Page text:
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Coinbase draws a startling parallel: Crypto investments = Beanie Babies obsession?

Coinbase

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TL;DR

  • Coinbase informed a judge that buying crypto is akin to collecting Beanie Babies.
  • Coinbase was seeking the dismissal of a Securities and Exchange Commission case charging it with selling unregistered securities.
  • William Savitt, a lawyer for Coinbase, stated, “It’s the difference between buying Beanie Babies Inc. and buying Beanie Babies.”

In the ever-evolving landscape of financial markets, a fascinating parallel emerges that draws a thought-provoking comparison between the current craze for crypto investments and the ubiquitous Beanie Babies obsession of the late 1990s. Coinbase, a leading platform for crypto trading, has become a focal point in this analogy as investors and enthusiasts navigate the volatile world of digital assets. 

Much like the fervor that surrounded the plush toy collectibles, crypto investments have captured the imagination of a new generation, sparking debates on the sustainability, value, and underlying motivations that fuel these phenomena. This intriguing connection prompts us to explore the intersections of speculative markets, human psychology, and the enduring allure of seemingly unconventional investments. 

Coinbase compares crypto to Beanie Babies

The largest US crypto exchange made the analogy during a Wednesday federal court hearing in New York. Coinbase argued for the dismissal of a Securities and Exchange Commission complaint accusing it of selling unregistered securities.

Coinbase’s lawyer, William Savitt, told US District Judge Katherine Polk Failla that tokens traded on the exchange are not securities subject to SEC jurisdiction because buyers do not receive any rights as a result of their purchases, unlike stocks or bonds.

It’s the difference between buying Beanie Babies Inc. and buying Beanie Babies.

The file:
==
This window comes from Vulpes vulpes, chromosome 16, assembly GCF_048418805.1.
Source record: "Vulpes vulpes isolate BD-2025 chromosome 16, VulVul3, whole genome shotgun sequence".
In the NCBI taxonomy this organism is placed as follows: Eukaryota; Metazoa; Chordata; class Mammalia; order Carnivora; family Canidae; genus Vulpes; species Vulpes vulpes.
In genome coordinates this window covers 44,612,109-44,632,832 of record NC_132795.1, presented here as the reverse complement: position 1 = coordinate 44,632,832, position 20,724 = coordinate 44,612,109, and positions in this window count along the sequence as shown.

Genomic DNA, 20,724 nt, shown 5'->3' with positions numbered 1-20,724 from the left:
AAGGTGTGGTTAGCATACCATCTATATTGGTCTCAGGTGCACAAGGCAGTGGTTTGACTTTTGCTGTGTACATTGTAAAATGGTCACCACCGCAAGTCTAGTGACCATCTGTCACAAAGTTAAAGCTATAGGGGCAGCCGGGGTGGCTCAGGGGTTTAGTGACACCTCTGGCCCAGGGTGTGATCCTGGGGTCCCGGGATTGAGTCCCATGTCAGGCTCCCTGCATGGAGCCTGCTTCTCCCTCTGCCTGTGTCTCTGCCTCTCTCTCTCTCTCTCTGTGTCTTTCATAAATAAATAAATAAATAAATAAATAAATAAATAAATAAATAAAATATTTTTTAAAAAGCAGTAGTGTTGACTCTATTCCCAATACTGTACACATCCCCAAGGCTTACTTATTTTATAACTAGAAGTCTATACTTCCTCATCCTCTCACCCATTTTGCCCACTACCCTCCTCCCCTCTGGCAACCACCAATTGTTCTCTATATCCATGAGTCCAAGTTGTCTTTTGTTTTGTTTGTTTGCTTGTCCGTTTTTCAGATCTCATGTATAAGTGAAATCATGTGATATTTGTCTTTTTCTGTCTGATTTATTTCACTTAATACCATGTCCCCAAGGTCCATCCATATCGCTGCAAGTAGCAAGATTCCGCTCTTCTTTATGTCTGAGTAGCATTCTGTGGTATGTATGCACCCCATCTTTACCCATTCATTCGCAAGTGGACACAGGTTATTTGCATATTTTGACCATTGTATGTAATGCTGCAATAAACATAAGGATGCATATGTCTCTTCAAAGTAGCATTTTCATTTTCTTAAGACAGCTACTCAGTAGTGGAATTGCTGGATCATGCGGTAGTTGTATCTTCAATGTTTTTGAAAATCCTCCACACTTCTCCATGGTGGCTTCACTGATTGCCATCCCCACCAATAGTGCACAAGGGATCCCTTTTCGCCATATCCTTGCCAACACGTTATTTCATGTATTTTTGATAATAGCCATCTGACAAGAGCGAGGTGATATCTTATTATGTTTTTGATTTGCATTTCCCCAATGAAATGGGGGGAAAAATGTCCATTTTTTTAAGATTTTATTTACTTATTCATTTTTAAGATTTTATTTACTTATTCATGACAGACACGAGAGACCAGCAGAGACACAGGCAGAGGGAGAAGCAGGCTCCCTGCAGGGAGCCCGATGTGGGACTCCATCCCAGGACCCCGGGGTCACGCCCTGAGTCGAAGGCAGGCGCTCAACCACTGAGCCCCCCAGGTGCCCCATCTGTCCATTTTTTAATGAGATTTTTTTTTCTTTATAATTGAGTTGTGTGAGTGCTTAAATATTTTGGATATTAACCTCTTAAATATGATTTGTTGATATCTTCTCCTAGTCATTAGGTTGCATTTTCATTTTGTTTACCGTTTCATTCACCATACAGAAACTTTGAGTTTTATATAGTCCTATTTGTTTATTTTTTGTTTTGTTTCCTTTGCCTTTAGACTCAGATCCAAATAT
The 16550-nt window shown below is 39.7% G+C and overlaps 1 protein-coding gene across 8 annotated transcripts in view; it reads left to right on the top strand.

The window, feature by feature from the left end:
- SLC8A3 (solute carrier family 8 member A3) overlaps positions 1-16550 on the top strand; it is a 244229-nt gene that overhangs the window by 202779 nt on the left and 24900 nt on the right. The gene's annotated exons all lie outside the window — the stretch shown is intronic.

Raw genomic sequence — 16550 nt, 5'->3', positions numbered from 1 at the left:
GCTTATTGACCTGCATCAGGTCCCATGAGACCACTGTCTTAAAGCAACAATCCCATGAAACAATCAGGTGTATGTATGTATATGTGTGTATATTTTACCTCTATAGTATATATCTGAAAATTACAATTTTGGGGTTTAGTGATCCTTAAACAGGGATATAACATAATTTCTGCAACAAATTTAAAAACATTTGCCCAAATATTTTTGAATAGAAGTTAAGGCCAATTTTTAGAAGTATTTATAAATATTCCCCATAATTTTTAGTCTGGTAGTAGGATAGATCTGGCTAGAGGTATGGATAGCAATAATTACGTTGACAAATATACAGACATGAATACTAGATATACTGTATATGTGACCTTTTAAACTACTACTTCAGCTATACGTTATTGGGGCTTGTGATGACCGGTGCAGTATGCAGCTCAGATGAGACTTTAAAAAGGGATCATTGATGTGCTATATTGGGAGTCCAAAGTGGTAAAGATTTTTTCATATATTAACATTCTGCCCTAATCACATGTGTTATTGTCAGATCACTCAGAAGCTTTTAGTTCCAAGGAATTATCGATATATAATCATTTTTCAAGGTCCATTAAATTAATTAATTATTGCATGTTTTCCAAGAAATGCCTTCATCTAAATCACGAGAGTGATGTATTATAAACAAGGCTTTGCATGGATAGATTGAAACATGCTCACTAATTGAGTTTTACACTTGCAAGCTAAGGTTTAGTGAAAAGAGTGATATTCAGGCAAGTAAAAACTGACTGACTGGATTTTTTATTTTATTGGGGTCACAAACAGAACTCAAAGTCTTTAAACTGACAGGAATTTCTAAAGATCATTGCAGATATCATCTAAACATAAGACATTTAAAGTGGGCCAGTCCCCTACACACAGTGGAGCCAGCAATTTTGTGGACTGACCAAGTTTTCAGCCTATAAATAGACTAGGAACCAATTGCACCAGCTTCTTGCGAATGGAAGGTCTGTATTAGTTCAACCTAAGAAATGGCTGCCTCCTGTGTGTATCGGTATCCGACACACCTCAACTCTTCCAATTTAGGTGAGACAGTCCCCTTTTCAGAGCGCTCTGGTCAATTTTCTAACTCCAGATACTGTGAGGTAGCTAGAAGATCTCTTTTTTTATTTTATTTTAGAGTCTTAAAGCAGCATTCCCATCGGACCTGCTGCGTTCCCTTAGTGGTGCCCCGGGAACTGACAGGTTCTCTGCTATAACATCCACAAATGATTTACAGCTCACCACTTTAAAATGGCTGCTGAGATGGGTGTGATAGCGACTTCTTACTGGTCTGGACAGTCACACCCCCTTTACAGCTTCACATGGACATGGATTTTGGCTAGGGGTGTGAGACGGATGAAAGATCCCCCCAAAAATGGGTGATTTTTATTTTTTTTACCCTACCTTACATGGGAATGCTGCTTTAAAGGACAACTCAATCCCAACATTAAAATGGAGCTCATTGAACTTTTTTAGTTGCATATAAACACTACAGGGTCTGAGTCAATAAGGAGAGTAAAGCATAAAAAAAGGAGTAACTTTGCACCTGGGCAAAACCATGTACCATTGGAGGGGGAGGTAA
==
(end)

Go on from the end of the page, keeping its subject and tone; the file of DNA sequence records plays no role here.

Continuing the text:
William Savitt

The subject of whether digital tokens constitute securities has divided the courts. In July, another Manhattan federal judge found that exchange sales of Ripple Labs’ XRP currency were not subject to SEC jurisdiction, while another judge ruled the contrary in the regulator’s lawsuit against Terraform Labs Pte.

Coinbase is requesting that Failla adopt the Ripple judgment and dismiss the SEC’s claim. The court adjourned the session without ruling.

Beanie Babies, the subject of a 1990s collecting boom and crash that some have compared to crypto, were mentioned earlier in the hearing when Failla expressed a “real fear” that the SEC’s approach might lead to collections regulation.

Lawyers for the government stated that purchasing an item such as a baseball card or a figurine does not imply that one is purchasing an interest in the company that produces such goods.

Shoes, trading cards, and watches have all seen an increase in value in recent years as a result of the COVID-19 pandemic, but some of those booms have now turned into busts.

The SEC stated that, unlike collectibles, when a crypto token is purchased, the owner invests in the network or company that powers the token.

The impact of the Coinbase Vs. SEC case to the crypto industry

In addition to the crypto sector, the court case may have far-reaching consequences for the collectibles market, depending on how US District Judge Katherine Polk Failla rules. “I am presented with the specter of collectibles being regulated by the SEC,”  said Katherine Polk Failla.

The SEC sued Coinbase in June, alleging that the exchange violated its laws for years by allowing users to trade a large number of crypto tokens that were actually unregistered securities. 

The regulator cites a 1946 Supreme Court ruling that defines a security as a “investment of money in a common enterprise with a reasonable expectation of profits to be derived from the efforts of others.” However, Coinbase argues a different stand. The SEC asserts that:

When you are buying a collectible, let’s say a baseball card or a figurine of some kind, you’re just buying the item […] You are buying a thing. You are not buying into something. And that, I think, is the difference. There is no enterprise that is involved in this.

When they buy this token, they are investing into the network behind it,” Costello said. “One cannot be separated from the other.

SEC lawyer Patrick Costello 

SEC lawyers pressured Failla on Wednesday to reject Coinbase’s arguments, claiming that the exchange misleads users into believing that certain of the digital assets they purchase on the platform will appreciate in value.

Savitt noted that buyers of digital assets on Coinbase may expect their purchases to appreciate in value, but he claimed that is insufficient.

Disclaimer. The information provided is not trading advice. Cryptopolitan.com holds no liability for any investments made based on the information provided on this page. We strongly recommend independent research and/or consultation with a qualified professional before making any investment decision.

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Florence Muchai

Florence is a crypto enthusiast and writer who loves to travel. As a digital nomad, she explores the transformative power of blockchain technology. Her writing reflects the limitless possibilities for humanity to connect and grow.

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